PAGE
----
Moisturizing Creams – Today, there is a widespread belief worldwide that the skin needs moisture above all to feel good and look smooth and fresh. Especially in middle-aged women. The idea has become established that daily or repeated application of moisturizing creams is necessary to avoid dry skin. In addition to the water-rich day and night care, moisturizing masks, serums, ampoules, or facial tonics are regularly in use. It is with the expectation that the skin will feel smooth, silky, and fresh and that wrinkles will be reduced. There are even entirely fat-free creams or gels on the market.
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With its advertising opportunities, the cosmetics industry vehemently promotes this view. Since, the extremely inexpensive raw material water has to be marketed. However, too high a water content in daily skin care is counterproductive. It increases dry skin problems, and leads to a vicious circle of dependencies and side effects.
Moisturizing Creams – Chemical Emulsifiers
A few decades ago, natural oils, fats, and waxes were considered the most important guarantors of good skin care, especially for mature or dry skin. Due to the possibilities of modern chemistry at the beginning of the 20th century, emulsifiers and surfactants were developed that make it possible to produce creams with a water content of 70%, 80%, 90%, and even more. The production of O/W creams (oil in water emulsions) with a tiny proportion of care substances became technically possible.
Until the development of modern chemical emulsifiers, only water-free balms and W/O ointments (water in oil emulsions) contained at least 60% nourishing oils.
The More Water – The Higher The Profit
Since water is naturally a very cheap raw material, even if it is demineralized and processed for industrial production, so a considerable profit can be made. Experts, therefore, refer to the water used in cosmetic products as “profiterole.” Other cheap raw materials from the petrochemical industry also increase the industry’s profit margins.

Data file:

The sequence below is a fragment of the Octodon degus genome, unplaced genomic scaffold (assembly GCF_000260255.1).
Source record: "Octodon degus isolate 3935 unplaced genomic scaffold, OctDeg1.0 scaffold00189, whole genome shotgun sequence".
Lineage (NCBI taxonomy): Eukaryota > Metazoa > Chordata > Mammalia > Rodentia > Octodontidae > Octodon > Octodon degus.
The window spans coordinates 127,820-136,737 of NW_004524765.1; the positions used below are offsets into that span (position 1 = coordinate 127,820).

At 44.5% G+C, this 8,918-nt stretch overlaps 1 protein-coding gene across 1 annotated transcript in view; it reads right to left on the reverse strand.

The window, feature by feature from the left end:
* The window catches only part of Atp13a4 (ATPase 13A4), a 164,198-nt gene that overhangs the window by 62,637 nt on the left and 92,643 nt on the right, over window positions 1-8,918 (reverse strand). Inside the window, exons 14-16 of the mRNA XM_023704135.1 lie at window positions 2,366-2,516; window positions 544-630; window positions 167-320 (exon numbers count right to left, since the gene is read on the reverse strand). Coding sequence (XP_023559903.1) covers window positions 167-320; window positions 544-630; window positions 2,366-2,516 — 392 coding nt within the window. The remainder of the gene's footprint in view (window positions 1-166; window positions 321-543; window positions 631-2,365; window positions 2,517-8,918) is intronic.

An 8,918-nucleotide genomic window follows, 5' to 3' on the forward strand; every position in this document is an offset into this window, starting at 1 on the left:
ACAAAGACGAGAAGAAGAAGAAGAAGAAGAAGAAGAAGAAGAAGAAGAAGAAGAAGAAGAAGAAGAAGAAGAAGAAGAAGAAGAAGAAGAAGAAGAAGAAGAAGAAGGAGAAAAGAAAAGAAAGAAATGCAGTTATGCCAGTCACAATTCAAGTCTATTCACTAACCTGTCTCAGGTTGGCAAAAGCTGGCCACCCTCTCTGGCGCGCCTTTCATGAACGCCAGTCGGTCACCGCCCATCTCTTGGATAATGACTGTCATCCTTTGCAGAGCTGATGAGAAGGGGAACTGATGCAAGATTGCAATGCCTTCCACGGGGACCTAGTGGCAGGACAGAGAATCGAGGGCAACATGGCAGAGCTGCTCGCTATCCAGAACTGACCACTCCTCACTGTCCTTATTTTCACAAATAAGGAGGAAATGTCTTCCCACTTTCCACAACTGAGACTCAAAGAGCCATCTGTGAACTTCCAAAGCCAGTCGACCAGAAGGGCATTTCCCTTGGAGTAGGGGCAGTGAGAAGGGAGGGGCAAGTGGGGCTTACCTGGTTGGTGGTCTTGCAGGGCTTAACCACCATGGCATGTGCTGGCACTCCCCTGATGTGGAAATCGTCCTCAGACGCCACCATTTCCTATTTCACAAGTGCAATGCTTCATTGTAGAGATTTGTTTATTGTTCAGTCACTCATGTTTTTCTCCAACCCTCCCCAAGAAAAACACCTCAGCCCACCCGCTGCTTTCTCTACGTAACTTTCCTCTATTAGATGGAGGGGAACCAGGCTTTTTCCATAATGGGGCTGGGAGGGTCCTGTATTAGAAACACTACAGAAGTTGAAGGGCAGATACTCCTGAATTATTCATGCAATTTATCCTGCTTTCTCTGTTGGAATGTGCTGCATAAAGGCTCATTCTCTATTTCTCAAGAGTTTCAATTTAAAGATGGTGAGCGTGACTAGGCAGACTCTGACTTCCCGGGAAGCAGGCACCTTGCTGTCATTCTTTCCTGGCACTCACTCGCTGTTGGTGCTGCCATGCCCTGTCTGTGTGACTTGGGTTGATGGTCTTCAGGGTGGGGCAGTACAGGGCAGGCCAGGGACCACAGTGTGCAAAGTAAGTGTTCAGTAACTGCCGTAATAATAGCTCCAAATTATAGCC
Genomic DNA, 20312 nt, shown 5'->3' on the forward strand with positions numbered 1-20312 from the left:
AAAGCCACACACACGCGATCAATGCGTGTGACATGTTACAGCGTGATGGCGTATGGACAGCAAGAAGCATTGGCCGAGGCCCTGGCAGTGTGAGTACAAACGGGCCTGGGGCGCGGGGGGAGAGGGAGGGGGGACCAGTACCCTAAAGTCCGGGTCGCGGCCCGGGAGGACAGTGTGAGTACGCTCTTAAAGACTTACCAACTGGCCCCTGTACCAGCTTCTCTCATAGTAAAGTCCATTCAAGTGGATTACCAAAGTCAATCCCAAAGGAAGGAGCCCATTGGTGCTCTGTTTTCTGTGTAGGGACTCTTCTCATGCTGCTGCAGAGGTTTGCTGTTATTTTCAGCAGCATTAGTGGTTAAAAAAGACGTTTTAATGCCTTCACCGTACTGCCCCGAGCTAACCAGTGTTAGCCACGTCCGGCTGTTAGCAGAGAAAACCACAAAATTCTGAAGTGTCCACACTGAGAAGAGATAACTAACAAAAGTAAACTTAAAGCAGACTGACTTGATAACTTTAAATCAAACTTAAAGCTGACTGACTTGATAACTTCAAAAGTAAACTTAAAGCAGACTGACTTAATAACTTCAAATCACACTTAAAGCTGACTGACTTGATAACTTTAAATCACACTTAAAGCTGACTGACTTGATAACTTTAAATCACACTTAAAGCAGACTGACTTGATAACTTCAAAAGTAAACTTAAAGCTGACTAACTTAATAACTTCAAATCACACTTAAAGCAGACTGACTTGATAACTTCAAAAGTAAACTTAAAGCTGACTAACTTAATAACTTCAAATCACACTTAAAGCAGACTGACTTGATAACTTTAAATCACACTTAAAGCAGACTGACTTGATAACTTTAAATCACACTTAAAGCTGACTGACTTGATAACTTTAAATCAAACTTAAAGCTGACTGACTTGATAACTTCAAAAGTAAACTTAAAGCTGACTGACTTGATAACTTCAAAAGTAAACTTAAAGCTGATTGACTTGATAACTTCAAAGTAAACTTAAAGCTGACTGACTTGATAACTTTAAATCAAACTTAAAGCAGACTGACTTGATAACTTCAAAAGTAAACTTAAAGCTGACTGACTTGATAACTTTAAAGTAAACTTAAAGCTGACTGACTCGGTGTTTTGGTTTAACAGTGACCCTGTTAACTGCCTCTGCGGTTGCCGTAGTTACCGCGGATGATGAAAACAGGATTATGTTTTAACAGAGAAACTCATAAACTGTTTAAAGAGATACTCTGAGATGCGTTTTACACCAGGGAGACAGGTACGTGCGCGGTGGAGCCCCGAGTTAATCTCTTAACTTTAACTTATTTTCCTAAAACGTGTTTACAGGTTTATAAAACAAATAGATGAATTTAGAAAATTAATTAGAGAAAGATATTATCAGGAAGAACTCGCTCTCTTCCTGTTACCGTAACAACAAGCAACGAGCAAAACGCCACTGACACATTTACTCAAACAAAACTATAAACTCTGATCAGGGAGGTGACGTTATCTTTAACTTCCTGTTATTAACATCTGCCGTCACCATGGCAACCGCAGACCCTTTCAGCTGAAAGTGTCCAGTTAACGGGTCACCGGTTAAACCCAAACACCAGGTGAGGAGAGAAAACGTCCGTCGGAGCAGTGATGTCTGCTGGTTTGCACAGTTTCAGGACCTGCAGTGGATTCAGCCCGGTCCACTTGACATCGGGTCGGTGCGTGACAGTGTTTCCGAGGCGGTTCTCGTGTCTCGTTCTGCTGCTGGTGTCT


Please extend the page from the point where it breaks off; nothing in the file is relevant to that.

The Necessary Water Content In Creams Depends On Various Factors
Every living organism consists mainly of water. The natural water content of the adult body is around 60%, which continues to decrease in older people. Children store up to 75% water. Cosmetic daycare should support the skin’s natural balance, and the skin should not be offered more water than it naturally corresponds. It means that the water content in cosmetic products should be reduced for middle and older age groups. From about 35 years of age, a care line should contain more nourishing oils and protective waxes than water, and moisturizing products should be avoided to prevent sensitive, inelastic, and dry skin.
Adverse Effects Of Moisturizers
The skin loses its ability to protect and nourish itself and becomes dependent on moisturizing products. In the initial phase, the skin feels smooth and comfortable. Later, however, you can no longer do without moisturizers and have to reapply twice a day. The feeling of your skin that has not been creamed is unbearable. It means that tolerance towards the natural skin has decreased massively. Chemical ingredients such as paraffin or silicones in conventional cosmetics support the effect with the consequence: skin and user have become dependent.
What cares for the skin is not the water it contains but the high-quality vegetable oils and waxes. A high water content, as found in moisturizing creams and gels, leads to dependency, reduced regenerative capacity, irritated and dry skin, and premature aging. Therefore, optimal skin care relies on a generous proportion of nourishing vegetable oils and protective waxes.
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